Success! Liquor law reform is passed, but the fight isn’t over
On Sunday, Gov. Tim Walz signed a bill to reform Minnesota’s liquor laws. Nicknamed the “Free the Growler” bill, the measure raises the annual cap on craft beer production from…
Minnesota is now the last state holding out on limiting grocery and convenience stores to only selling 3.2 percent beer, according to City Pages.
Often confused as being 3.2 percent alcohol by volume (ABV), 3.2 beer is a 4 percent ABV brew, with the 3.2 referring to the beer’s alcohol by weight. Which means it is only 0.4 to 0.5 percent weaker than more well-known, big-name brews like Budweiser and Coors.
But the beer’s future is bleak, as fewer taste buds crave this low-alcohol relic from Prohibition days, and brewers are forced to consider cutting back on production due to the state’s craft-beer boom.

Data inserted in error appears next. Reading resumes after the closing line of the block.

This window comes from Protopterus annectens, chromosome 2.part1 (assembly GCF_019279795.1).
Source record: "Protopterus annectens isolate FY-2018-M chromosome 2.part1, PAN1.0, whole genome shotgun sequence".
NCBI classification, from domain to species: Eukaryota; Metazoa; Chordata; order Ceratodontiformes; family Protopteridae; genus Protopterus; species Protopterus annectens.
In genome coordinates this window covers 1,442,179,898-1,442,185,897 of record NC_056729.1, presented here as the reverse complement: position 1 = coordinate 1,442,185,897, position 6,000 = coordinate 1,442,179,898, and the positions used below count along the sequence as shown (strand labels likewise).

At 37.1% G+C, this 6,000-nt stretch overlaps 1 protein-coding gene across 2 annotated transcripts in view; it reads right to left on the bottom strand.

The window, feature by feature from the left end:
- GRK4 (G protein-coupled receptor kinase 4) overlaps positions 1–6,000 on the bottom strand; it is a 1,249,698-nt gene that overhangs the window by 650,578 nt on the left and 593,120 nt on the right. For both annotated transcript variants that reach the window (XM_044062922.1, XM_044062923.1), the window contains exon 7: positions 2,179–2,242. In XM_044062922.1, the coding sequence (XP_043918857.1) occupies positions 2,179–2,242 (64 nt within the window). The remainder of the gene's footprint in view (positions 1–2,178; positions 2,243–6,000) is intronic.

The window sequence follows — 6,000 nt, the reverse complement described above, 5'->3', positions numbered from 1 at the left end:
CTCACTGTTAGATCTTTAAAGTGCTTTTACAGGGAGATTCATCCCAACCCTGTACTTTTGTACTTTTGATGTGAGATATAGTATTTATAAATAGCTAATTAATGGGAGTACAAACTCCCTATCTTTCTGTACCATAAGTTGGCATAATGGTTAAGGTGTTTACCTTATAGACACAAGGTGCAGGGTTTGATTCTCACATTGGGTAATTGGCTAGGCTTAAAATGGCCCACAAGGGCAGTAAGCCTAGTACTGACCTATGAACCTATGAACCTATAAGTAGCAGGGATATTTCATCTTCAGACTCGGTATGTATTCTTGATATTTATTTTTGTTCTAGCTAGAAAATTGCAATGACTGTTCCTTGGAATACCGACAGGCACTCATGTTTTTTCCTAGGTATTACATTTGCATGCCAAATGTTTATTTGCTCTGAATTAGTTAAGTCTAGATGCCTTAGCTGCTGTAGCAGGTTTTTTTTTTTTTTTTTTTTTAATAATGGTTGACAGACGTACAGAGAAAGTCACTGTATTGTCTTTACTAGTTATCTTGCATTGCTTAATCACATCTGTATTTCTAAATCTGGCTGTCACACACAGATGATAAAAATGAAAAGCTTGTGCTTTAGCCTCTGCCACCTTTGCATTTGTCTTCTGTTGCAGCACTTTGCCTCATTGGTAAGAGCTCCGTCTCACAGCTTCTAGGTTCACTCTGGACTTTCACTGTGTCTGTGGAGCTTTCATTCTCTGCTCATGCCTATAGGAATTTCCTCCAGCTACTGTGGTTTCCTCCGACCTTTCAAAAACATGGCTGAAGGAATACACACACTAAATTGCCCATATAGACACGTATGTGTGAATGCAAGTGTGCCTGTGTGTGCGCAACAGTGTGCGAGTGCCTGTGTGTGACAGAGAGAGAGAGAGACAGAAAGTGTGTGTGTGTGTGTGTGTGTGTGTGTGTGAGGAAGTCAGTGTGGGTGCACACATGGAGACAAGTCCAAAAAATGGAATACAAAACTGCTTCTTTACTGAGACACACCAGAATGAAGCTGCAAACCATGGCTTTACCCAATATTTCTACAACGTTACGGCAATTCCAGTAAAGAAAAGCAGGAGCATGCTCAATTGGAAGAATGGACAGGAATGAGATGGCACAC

And even though the craft-beer realm has its share of low-alcohol beers, the craft beer industry has taken off in Minnesota thanks to fuller flavors, greater variety, and a preference for hops and sours. But the most influential reason for the craft-beer boom is deregulation and tax cuts. As our economist John Phelan wrote in the cover story for the winter 2019 issue of Thinking Minnesota, “Deregulation enabled innovative brewers to enter the market” and “lower excise taxes both incentivized craft brewers to get started and enabled them to retain the capital to grow once they did.” Minnesota ranks 13th nationally for breweries per capita and 10th highest for craft beer consumption.
As the beer bar continues to rise, will Minnesota see its 3.2 beer market fully dry up?